Someone on Twitter helpfully tweeted a reminder that this is the time of year to dig up plants to take root cuttings. I immediately thought of my sea kale as it is one of those plants which are easier and quicker to propagate from cuttings than seed.
Sea kale in flower
Last year I decided to set out half a bed of sea kale plants on the allotment (see this post from last May) which we will hopefully harvest for shoots and leaves for several years to come. My original sea kale plant is still growing beside the pond in an area which I'm planning to make into a bog garden. An ideal candidate for sacrificing for use as root cuttings! I got stuck in and did my best to dig up as much of the root system as I could.
Excavating the sea kale root
It was a somewhat sorry looking plant. I've had it up once before to harvest for root cuttings (which probably accounts for the truncated main root) and it's also been in a weedy corner for a year. You can't make them out in the photos above but there are several pink buds topping some portions of rather corky white stem at the top of the plant. The main root descends below the stem portions and long lateral roots grow from it (in this case they all head off under the fence into the neighbours plot for an unknown distance!) I've read that in the wild these lateral roots can be up to two metres long. (Wild plants can get very big - individual plants of up to five metres diameter have been recorded growing by the Baltic Sea in Germany).
The main root had some rot. According to this detailed study of the plant in the Journal of Ecology, this is very common in wild and cultivated plants as a result of poor soil and water-logging. The authors didn't consider it to impair the plants' vigour - which is just as well; the clay soil I'm growing my plants in doesn't get ravaged by the tides but it is considerably less well drained than the shingly or sandy banks of sea kale's native habitat. (Nevertheless, having read the study, I did take the precaution of clearing any dead vegetation from around the crowns of my plants.)
I've propagated sea kale successfully from short bits of root before but this time I followed the 'proper' method of cutting 15cm 'thongs' from the roots. You make a straight cut at the end closest to the plant and a slanting cut at the farther end so that you don't forget which end is which. Then the cuttings are tied into bundles and stored upright in slightly damp sand - with their tops just below the surface - in a cool place, for planting the following March.
Bundle of thongs, remaining root for forcing and sea kale root nibbles!
Stored sea kale thongs
Well if it's best to plant them in March, why not lift and cut them just before this? I think the reason for this is that traditionally you take cuttings at the same time as you lift plants for indoor forcing, i.e. after the first frosts in autumn. They also make a bit of growth prior to planting (the buds should be just breaking) and grow away quickly in the spring. The RHS advises that you rub out all but the strongest bud at the top of each cutting and plant the cuttings 38cm apart with the buds 2.5cm below the soil surface. I'll be potting most of mine up so I can offer a few sea kale plants for sale next year.
I decided to try forcing the remaining root (in the middle of the top photo above) to provide some blanched sea kale shoots for a meal over the winter. This was very easy - all I had to do was plant the root in a large pot of potting compost and upturn a light-excluding pot over it and place it in a coolish, frost-free place. Our cellar is at 51 degrees F at present which is slightly cooler than the RHS recommends for sea kale (59 - 70 degrees F) but I think it will do fine and the shoots should be ready to harvest in a few weeks time.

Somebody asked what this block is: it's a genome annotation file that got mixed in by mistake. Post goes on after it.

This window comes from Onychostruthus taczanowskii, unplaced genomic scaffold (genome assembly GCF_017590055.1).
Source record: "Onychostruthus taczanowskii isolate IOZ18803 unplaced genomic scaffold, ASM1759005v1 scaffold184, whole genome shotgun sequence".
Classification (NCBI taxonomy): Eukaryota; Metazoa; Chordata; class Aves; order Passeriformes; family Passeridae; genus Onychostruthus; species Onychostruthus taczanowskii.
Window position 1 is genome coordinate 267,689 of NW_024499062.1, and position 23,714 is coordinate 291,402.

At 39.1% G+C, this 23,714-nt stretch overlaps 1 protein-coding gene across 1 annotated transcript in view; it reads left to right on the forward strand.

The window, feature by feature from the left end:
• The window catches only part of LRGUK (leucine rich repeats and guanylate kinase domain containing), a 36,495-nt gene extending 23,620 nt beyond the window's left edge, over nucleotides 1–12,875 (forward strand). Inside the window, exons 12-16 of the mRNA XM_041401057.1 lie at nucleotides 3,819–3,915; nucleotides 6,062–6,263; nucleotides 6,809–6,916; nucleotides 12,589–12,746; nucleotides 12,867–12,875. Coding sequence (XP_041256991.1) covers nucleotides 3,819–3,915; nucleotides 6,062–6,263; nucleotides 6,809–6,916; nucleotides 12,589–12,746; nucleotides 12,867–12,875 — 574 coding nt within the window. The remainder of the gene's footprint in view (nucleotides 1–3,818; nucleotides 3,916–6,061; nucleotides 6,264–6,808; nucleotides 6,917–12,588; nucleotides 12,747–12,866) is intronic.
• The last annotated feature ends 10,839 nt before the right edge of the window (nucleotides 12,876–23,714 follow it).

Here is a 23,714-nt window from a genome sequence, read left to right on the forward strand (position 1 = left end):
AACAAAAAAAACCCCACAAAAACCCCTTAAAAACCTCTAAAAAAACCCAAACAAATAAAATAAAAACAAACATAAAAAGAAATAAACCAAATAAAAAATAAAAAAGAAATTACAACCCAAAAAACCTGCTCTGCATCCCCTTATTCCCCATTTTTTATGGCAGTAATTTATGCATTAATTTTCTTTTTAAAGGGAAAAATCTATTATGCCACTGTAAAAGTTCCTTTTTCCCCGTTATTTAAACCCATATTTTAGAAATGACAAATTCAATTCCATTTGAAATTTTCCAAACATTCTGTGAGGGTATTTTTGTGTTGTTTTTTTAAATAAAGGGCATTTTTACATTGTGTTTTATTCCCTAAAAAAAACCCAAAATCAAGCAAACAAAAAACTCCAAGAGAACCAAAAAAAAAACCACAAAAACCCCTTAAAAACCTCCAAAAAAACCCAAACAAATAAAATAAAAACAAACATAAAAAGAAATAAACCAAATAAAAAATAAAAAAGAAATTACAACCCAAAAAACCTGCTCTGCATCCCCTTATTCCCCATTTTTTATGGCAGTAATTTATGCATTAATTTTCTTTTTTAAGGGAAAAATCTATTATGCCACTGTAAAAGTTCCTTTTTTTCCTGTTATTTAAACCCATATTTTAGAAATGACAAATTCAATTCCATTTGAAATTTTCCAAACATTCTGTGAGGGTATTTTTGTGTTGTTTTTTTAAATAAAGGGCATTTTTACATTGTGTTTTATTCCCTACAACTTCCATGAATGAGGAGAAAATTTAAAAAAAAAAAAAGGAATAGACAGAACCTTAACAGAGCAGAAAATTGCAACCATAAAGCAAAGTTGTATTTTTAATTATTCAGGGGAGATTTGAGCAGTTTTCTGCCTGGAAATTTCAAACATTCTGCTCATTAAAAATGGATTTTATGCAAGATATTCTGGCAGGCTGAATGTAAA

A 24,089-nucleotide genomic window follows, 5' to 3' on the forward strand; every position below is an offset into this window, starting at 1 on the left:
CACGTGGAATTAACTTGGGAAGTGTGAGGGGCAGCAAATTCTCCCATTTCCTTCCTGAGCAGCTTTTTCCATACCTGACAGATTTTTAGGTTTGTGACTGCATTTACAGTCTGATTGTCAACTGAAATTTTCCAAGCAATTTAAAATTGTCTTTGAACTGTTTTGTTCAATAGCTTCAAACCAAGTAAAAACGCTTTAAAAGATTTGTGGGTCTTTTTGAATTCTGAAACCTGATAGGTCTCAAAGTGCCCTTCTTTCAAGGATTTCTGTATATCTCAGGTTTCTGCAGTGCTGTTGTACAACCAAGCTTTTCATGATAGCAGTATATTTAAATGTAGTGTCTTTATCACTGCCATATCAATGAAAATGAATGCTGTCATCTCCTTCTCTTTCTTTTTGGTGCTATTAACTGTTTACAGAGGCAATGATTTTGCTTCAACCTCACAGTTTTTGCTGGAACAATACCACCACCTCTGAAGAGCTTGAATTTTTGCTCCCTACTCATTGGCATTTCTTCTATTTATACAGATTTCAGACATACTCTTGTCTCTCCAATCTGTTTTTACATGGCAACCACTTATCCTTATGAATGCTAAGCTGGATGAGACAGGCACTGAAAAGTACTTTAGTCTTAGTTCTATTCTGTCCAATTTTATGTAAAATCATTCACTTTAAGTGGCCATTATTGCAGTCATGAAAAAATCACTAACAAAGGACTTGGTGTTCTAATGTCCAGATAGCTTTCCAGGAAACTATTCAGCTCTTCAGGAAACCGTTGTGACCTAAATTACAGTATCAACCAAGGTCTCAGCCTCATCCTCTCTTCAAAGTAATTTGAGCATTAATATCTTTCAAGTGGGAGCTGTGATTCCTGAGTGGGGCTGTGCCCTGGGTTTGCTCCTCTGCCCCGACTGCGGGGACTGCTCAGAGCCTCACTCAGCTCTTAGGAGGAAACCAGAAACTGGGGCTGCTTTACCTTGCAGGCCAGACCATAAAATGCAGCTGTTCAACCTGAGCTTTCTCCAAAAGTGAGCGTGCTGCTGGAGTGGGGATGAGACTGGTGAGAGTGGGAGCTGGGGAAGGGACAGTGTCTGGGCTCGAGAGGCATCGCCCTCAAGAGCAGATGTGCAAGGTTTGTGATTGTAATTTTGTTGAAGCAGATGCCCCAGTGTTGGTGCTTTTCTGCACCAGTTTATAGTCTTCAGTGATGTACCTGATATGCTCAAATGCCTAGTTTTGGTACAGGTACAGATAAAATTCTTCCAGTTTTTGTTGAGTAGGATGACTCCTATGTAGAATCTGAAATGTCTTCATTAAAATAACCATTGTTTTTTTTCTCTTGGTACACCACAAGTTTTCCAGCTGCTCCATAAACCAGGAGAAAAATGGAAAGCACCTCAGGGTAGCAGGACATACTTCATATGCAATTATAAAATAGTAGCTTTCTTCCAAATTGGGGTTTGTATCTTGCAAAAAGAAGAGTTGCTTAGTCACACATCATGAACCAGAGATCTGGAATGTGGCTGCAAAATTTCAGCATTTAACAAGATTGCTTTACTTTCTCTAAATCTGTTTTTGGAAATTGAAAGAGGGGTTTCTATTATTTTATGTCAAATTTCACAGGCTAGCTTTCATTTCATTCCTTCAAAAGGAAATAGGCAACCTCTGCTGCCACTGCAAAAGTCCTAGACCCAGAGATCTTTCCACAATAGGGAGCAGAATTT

Sea kale for forcing - beside Stew's Woodforde Wherry brew!
That left me with a few bits of lateral roots. Sea kale root is not exactly raved over but it is edible. I was interested to try eating some. Raw, it was quite sweet, just a little fibrous and brought both parsnip and celariac to mind whilst not having the strong tastes of either. I could imagine enjoying it grated with other roots in a winter salad. It seemed to take a long time to become tender when boiled - at least 25 minutes - the taste didn't change. Roasting it was a bit of a disaster the way I did it, more frazzling than roasting, but might well yield good results in more capable hands! If you grow sea kale and are tempted to feast on the root you can find a recipe for sea kale root rostis here.
I think it's also a good time to sow seed. Sea kale seeds come with their own little buoyancy jackets; the spherical structures in the picture below are sea kale fruits - the seed rattles around in an airspace inside them and the fruit wall has a spongy open texture - all of which enables the seed of wild plants to be carried by the sea to new growing sites.
I think I've probably done better with autumn than spring sowing in the past because the prolonged moisture breaks down the corky fruit wall so that the seed can germinate. You can also break open the fruit before sowing to increase the germination rate. I sow them in a very sandy compost. They don't seem to appreciate transplanting whilst they are young so this year I shall sow two fruits to a pot in individual pots and weed out one if both germinate. Sowing seeds in open ground would be a good idea too - the plants always seem much happier once they can get their roots down.
And you can eat the seeds too! In summer those corky fruits, in the words of Mark Williams in this delightful post on his Galloway Wild Foods blog, "look like peas and taste like cabbage." I must remember to try some next year!
N.B. I sell a range of perennial vegetable plants on my website.